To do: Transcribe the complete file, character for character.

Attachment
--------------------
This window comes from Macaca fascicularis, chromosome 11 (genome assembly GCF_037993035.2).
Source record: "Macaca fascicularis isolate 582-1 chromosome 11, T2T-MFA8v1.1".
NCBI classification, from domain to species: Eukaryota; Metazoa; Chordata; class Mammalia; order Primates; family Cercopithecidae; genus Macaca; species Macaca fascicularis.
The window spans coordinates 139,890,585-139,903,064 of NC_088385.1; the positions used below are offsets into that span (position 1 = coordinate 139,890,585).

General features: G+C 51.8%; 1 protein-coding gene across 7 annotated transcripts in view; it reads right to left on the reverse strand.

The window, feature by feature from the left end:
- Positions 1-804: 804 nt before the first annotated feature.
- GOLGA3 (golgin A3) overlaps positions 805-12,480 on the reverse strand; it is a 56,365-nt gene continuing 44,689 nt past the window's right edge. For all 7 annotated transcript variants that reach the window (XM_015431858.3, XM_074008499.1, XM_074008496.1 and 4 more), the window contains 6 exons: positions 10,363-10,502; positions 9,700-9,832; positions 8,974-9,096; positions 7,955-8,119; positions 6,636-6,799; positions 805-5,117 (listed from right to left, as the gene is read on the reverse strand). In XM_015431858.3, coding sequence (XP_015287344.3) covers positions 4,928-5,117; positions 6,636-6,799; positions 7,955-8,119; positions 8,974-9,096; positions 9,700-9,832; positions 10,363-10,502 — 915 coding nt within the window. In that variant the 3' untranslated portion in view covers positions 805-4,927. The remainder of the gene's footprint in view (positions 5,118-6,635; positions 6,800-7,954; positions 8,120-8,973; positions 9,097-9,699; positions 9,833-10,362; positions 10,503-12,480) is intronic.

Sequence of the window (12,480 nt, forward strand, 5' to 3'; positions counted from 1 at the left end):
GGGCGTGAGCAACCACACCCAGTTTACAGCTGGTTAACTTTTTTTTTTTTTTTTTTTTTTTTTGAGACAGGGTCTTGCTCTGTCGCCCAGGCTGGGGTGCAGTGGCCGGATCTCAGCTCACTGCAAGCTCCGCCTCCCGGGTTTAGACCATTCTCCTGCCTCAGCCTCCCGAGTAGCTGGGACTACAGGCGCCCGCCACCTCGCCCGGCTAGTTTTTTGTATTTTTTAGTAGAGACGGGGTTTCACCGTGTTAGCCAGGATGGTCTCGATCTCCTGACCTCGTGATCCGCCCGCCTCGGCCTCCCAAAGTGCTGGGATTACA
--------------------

This window comes from Macaca fascicularis, chromosome 11 (genome assembly GCF_037993035.2).
Source record: "Macaca fascicularis isolate 582-1 chromosome 11, T2T-MFA8v1.1".
NCBI classification, from domain to species: Eukaryota; Metazoa; Chordata; class Mammalia; order Primates; family Cercopithecidae; genus Macaca; species Macaca fascicularis.
The window spans coordinates 139,890,585-139,903,064 of NC_088385.1; the positions used below are offsets into that span (position 1 = coordinate 139,890,585).

General features: G+C 51.8%; 1 protein-coding gene across 7 annotated transcripts in view; it reads right to left on the reverse strand.

The window, feature by feature from the left end:
- Positions 1-804: 804 nt before the first annotated feature.
- GOLGA3 (golgin A3) overlaps positions 805-12,480 on the reverse strand; it is a 56,365-nt gene continuing 44,689 nt past the window's right edge. For all 7 annotated transcript variants that reach the window (XM_015431858.3, XM_074008499.1, XM_074008496.1 and 4 more), the window contains 6 exons: positions 10,363-10,502; positions 9,700-9,832; positions 8,974-9,096; positions 7,955-8,119; positions 6,636-6,799; positions 805-5,117 (listed from right to left, as the gene is read on the reverse strand). In XM_015431858.3, coding sequence (XP_015287344.3) covers positions 4,928-5,117; positions 6,636-6,799; positions 7,955-8,119; positions 8,974-9,096; positions 9,700-9,832; positions 10,363-10,502 — 915 coding nt within the window. In that variant the 3' untranslated portion in view covers positions 805-4,927. The remainder of the gene's footprint in view (positions 5,118-6,635; positions 6,800-7,954; positions 8,120-8,973; positions 9,097-9,699; positions 9,833-10,362; positions 10,503-12,480) is intronic.

Sequence of the window (12,480 nt, forward strand, 5' to 3'; positions counted from 1 at the left end):
GGGCGTGAGCAACCACACCCAGTTTACAGCTGGTTAACTTTTTTTTTTTTTTTTTTTTTTTTTGAGACAGGGTCTTGCTCTGTCGCCCAGGCTGGGGTGCAGTGGCCGGATCTCAGCTCACTGCAAGCTCCGCCTCCCGGGTTTAGACCATTCTCCTGCCTCAGCCTCCCGAGTAGCTGGGACTACAGGCGCCCGCCACCTCGCCCGGCTAGTTTTTTGTATTTTTTAGTAGAGACGGGGTTTCACCGTGTTAGCCAGGATGGTCTCGATCTCCTGACCTCGTGATCCGCCCGCCTCGGCCTCCCAAAGTGCTGGGATTACA